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Wednesday, July 21, 2010 

Signs may not be good for Capt. America movie

When the news was first told about how Steve Rogers would be characterized in the planned movie for next year a few months ago, it sounded like there could be a winner in the wings after all, to match Iron Man's own translation to film.

Unfortunately, as Big Hollywood's editor John Nolte now finds out, this may not be so great after all. The LA Times' Hero Complex blog reports that director Joe Johnston is blowing it, suggesting that all is not well:
“We’re sort of putting a slightly different spin on Steve Rogers,” said Joe Johnston, whose past directing credits include “Jurassic Park III” and “Honey, I Shrunk the Kids. “He’s a guy that wants to serve his country but he’s not a flag-waver. We’re reinterpretating sort of what the comic book version of Steve Rogers was.” [...]

“He wants to serve his country, but he’s not this sort of jingoistic American flag-waver,” Johnston said. “He’s just a good person. We make a point of that in the script: Don’t change who you are once you go from Steve Rogers to this super-soldier, you have to stay who you are inside, that’s really what’s important more than your strength and everything. It’ll be interesting and fun to put a different spin on the character and one that the fans are really going to appreciate.”
Now let's see if I can figure out what Johnston's weird logic is here: if Steve is a proud American who wishes to serve the better interests of his country, he's not a good person?!? Oh good grief.
For Johnston, the imperative is artistic one, not a commercial one. He wants a character that’s more complicated than a flag and a movie that entertains without borders.

“Yeah and it’s also the idea that this is not about America so much as it is about the spirit of doing the right thing,” the director said. “It’s an international cast and an international story. It’s about what makes America great and what make the rest of the world great too.”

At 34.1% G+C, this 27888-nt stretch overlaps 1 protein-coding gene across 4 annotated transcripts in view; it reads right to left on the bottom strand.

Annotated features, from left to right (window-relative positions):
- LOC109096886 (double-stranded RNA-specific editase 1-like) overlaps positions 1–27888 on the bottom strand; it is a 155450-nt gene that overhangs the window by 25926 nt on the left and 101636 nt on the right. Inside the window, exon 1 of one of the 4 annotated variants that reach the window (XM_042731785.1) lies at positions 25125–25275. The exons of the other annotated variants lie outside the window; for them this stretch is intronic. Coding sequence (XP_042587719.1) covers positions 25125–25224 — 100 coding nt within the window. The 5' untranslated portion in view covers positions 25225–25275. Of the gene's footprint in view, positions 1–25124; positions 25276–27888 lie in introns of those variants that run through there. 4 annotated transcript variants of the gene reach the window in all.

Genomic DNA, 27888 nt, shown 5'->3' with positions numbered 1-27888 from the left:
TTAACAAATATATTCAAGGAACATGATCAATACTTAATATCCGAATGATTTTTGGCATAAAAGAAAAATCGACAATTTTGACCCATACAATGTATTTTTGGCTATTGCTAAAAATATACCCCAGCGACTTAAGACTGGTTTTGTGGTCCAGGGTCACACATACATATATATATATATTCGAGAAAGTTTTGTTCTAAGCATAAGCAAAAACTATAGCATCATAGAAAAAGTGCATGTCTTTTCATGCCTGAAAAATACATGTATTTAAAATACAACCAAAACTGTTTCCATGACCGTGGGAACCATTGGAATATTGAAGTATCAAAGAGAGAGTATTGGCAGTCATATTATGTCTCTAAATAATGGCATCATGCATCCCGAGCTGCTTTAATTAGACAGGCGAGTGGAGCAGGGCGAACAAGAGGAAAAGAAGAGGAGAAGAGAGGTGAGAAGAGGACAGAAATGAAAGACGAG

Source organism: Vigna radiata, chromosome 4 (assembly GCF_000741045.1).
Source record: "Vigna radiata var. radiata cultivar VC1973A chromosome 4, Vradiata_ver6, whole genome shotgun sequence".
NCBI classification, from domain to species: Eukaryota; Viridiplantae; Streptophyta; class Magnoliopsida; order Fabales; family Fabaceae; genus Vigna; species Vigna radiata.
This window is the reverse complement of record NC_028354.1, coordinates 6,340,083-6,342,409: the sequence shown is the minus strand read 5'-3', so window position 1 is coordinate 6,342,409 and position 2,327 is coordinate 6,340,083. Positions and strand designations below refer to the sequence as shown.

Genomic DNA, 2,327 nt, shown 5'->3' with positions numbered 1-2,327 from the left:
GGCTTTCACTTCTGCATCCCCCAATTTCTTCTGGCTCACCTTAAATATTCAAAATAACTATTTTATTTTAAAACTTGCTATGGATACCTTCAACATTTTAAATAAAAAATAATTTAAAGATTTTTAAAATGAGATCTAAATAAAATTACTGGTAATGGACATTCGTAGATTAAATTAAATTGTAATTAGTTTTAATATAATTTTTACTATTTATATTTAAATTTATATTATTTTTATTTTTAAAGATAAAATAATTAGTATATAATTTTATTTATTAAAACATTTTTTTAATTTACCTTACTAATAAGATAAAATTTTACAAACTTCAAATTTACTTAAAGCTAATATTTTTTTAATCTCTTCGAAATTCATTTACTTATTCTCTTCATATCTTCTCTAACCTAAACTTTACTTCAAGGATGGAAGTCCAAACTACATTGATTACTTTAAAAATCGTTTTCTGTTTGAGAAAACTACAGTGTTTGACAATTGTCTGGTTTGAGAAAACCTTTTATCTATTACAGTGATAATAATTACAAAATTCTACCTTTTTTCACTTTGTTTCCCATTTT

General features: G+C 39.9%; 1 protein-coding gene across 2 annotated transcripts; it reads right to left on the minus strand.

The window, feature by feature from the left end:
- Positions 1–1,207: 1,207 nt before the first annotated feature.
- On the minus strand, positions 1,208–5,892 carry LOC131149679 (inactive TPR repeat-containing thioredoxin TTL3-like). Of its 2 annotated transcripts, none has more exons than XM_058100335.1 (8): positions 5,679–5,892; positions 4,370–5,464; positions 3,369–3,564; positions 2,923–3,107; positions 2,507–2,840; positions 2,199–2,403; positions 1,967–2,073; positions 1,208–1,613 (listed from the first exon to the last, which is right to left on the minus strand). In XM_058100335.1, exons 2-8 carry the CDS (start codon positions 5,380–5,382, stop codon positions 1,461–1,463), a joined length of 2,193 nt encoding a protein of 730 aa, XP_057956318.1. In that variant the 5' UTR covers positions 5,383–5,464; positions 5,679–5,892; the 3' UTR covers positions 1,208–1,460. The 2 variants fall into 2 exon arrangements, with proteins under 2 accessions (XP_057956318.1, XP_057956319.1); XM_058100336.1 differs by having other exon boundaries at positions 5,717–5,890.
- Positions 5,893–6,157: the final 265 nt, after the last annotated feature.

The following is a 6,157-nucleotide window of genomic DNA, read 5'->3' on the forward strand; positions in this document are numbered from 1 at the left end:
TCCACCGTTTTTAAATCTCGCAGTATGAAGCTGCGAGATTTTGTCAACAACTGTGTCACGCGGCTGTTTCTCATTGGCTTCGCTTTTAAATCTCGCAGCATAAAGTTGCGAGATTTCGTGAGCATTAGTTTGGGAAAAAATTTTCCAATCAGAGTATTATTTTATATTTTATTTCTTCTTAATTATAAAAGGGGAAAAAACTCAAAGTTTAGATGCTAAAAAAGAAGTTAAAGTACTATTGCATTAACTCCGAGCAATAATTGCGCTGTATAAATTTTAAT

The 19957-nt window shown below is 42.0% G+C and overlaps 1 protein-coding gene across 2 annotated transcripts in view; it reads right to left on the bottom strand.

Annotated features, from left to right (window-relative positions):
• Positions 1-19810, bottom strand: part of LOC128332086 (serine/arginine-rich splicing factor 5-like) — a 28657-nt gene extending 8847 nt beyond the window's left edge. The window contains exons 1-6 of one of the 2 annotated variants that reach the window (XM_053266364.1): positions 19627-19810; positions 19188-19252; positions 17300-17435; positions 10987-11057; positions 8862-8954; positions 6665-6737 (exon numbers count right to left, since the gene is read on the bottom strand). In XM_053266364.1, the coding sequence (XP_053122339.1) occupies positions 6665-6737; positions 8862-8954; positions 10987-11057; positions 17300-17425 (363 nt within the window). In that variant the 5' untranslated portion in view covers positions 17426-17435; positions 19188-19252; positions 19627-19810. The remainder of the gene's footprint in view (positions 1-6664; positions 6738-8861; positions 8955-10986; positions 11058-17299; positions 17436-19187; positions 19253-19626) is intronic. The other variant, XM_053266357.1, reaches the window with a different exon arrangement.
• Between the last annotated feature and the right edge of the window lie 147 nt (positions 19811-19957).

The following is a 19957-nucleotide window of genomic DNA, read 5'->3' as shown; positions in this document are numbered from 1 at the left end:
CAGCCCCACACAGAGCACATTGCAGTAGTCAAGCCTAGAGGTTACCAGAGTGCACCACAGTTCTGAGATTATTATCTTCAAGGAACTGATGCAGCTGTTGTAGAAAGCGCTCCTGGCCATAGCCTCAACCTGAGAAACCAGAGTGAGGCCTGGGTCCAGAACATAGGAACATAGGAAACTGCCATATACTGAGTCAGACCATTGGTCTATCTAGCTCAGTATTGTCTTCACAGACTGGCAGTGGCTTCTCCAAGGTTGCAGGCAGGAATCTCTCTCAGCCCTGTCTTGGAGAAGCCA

That's pretty ambiguous when he refers to the "rest of the world", and more so by making it "international", and it suggests moral equivalence. I also doubt the planned storyboard isn't being done for "commercial" reasons. More likely that the superstition now frequent - if not the norm - in Hollywood, that a pro-American movie literally won't sell with anyone overseas, may have overtaken the producers, and they've unfortunately turned the script into a mess for the sake of internationalization.

If Steve Rogers is a guy with an impressive upbringing in how to tell the difference between good and bad, right and wrong, that's good to emphasize. But Johnston should have avoided polarizing issues like whether Steve should be a flag-waver, and that was really stupid of him to use the word "jingoism". Just when we thought this could be a workable project, now they're taking the risk of leading fandom to cast doubt on whether this'll be a worthy movie.

Update: more about this subject at Douglas Ernst, Daily Plunge, Hot Air (extra topic here).

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So, a Cap who isn't a patriot?

Yeah, apparently someone needs to show Johnston the box office for GI Joe so he can see how well that angle plays...

There are many, MANY things wrong with GI Joe besides the fact that there wasn't "AMERICA! FUCK YEAH!" all over the place.

Anyway, I don't see anything wrong with this statement. Steve Rogers wants to serve his country, because he believes in the things it stands for, but he's not a blind flag-waver. He's fought against America back in Civil War because of his own beliefs.

My take on this is here.

These directors do not seem to be able to grasp the idea that one reason why super-heroes once appealed to a mass audience is because they were embodied the notion of American exceptionalism. They seem to be more interested in chasing ticket sales overseas than making something most Americans might actually want to see.

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